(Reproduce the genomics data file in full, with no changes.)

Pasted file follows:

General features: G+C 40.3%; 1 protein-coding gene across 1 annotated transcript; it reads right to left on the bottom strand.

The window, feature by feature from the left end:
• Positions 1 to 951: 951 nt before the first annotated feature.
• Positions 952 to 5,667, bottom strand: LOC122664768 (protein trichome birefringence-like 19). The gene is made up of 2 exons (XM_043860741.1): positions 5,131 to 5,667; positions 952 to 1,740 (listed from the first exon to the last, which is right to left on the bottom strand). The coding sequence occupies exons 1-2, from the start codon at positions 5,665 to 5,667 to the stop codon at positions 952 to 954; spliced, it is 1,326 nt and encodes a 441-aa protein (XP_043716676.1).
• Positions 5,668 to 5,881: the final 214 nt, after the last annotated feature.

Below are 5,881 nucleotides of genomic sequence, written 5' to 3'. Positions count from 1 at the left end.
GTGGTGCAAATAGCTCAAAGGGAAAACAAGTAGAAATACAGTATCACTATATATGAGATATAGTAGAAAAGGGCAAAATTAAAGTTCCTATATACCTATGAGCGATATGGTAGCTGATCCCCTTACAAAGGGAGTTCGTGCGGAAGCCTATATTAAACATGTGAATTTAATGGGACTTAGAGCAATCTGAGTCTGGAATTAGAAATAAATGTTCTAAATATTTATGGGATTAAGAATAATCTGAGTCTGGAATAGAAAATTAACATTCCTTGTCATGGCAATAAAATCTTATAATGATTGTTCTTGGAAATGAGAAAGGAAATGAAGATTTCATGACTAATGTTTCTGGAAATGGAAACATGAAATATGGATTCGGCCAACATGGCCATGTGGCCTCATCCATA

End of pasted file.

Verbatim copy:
General features: G+C 40.3%; 1 protein-coding gene across 1 annotated transcript; it reads right to left on the bottom strand.

The window, feature by feature from the left end:
• Positions 1 to 951: 951 nt before the first annotated feature.
• Positions 952 to 5,667, bottom strand: LOC122664768 (protein trichome birefringence-like 19). The gene is made up of 2 exons (XM_043860741.1): positions 5,131 to 5,667; positions 952 to 1,740 (listed from the first exon to the last, which is right to left on the bottom strand). The coding sequence occupies exons 1-2, from the start codon at positions 5,665 to 5,667 to the stop codon at positions 952 to 954; spliced, it is 1,326 nt and encodes a 441-aa protein (XP_043716676.1).
• Positions 5,668 to 5,881: the final 214 nt, after the last annotated feature.

Below are 5,881 nucleotides of genomic sequence, written 5' to 3'. Positions count from 1 at the left end.
GTGGTGCAAATAGCTCAAAGGGAAAACAAGTAGAAATACAGTATCACTATATATGAGATATAGTAGAAAAGGGCAAAATTAAAGTTCCTATATACCTATGAGCGATATGGTAGCTGATCCCCTTACAAAGGGAGTTCGTGCGGAAGCCTATATTAAACATGTGAATTTAATGGGACTTAGAGCAATCTGAGTCTGGAATTAGAAATAAATGTTCTAAATATTTATGGGATTAAGAATAATCTGAGTCTGGAATAGAAAATTAACATTCCTTGTCATGGCAATAAAATCTTATAATGATTGTTCTTGGAAATGAGAAAGGAAATGAAGATTTCATGACTAATGTTTCTGGAAATGGAAACATGAAATATGGATTCGGCCAACATGGCCATGTGGCCTCATCCATA